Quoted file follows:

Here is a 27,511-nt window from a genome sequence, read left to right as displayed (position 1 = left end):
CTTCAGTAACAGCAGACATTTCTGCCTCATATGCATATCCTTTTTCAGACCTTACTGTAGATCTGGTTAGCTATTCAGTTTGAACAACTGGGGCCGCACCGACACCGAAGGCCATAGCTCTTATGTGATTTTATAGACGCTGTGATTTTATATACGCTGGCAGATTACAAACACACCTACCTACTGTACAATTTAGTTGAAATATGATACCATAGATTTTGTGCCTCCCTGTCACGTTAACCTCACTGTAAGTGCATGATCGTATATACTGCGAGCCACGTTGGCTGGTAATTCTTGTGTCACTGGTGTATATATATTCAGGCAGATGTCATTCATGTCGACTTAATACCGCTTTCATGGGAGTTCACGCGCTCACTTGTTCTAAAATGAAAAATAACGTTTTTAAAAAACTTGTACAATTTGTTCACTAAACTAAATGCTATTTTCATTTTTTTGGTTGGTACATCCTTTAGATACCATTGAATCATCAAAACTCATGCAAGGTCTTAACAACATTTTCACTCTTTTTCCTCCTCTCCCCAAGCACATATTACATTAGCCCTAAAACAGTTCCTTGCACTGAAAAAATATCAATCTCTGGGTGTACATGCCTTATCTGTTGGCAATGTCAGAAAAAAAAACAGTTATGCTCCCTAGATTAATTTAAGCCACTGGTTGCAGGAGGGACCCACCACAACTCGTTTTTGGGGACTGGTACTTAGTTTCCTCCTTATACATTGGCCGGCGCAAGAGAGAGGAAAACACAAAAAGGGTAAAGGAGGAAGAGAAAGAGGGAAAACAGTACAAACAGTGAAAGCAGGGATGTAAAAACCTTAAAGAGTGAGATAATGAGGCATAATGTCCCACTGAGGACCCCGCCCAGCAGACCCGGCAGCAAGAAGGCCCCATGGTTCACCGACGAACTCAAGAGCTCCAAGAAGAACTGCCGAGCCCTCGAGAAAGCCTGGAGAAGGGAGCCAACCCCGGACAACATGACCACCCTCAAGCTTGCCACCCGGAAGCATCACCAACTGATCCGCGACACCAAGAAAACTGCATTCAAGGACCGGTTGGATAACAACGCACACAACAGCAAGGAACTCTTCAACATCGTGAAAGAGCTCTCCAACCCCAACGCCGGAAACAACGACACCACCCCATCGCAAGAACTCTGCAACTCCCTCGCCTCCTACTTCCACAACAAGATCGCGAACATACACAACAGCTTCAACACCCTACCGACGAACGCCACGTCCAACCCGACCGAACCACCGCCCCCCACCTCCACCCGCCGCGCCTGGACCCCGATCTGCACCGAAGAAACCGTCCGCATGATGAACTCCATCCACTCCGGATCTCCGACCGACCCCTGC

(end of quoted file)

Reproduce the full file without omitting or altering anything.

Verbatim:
Here is a 27,511-nt window from a genome sequence, read left to right as displayed (position 1 = left end):
CTTCAGTAACAGCAGACATTTCTGCCTCATATGCATATCCTTTTTCAGACCTTACTGTAGATCTGGTTAGCTATTCAGTTTGAACAACTGGGGCCGCACCGACACCGAAGGCCATAGCTCTTATGTGATTTTATAGACGCTGTGATTTTATATACGCTGGCAGATTACAAACACACCTACCTACTGTACAATTTAGTTGAAATATGATACCATAGATTTTGTGCCTCCCTGTCACGTTAACCTCACTGTAAGTGCATGATCGTATATACTGCGAGCCACGTTGGCTGGTAATTCTTGTGTCACTGGTGTATATATATTCAGGCAGATGTCATTCATGTCGACTTAATACCGCTTTCATGGGAGTTCACGCGCTCACTTGTTCTAAAATGAAAAATAACGTTTTTAAAAAACTTGTACAATTTGTTCACTAAACTAAATGCTATTTTCATTTTTTTGGTTGGTACATCCTTTAGATACCATTGAATCATCAAAACTCATGCAAGGTCTTAACAACATTTTCACTCTTTTTCCTCCTCTCCCCAAGCACATATTACATTAGCCCTAAAACAGTTCCTTGCACTGAAAAAATATCAATCTCTGGGTGTACATGCCTTATCTGTTGGCAATGTCAGAAAAAAAAACAGTTATGCTCCCTAGATTAATTTAAGCCACTGGTTGCAGGAGGGACCCACCACAACTCGTTTTTGGGGACTGGTACTTAGTTTCCTCCTTATACATTGGCCGGCGCAAGAGAGAGGAAAACACAAAAAGGGTAAAGGAGGAAGAGAAAGAGGGAAAACAGTACAAACAGTGAAAGCAGGGATGTAAAAACCTTAAAGAGTGAGATAATGAGGCATAATGTCCCACTGAGGACCCCGCCCAGCAGACCCGGCAGCAAGAAGGCCCCATGGTTCACCGACGAACTCAAGAGCTCCAAGAAGAACTGCCGAGCCCTCGAGAAAGCCTGGAGAAGGGAGCCAACCCCGGACAACATGACCACCCTCAAGCTTGCCACCCGGAAGCATCACCAACTGATCCGCGACACCAAGAAAACTGCATTCAAGGACCGGTTGGATAACAACGCACACAACAGCAAGGAACTCTTCAACATCGTGAAAGAGCTCTCCAACCCCAACGCCGGAAACAACGACACCACCCCATCGCAAGAACTCTGCAACTCCCTCGCCTCCTACTTCCACAACAAGATCGCGAACATACACAACAGCTTCAACACCCTACCGACGAACGCCACGTCCAACCCGACCGAACCACCGCCCCCCACCTCCACCCGCCGCGCCTGGACCCCGATCTGCACCGAAGAAACCGTCCGCATGATGAACTCCATCCACTCCGGATCTCCGACCGACCCCTGC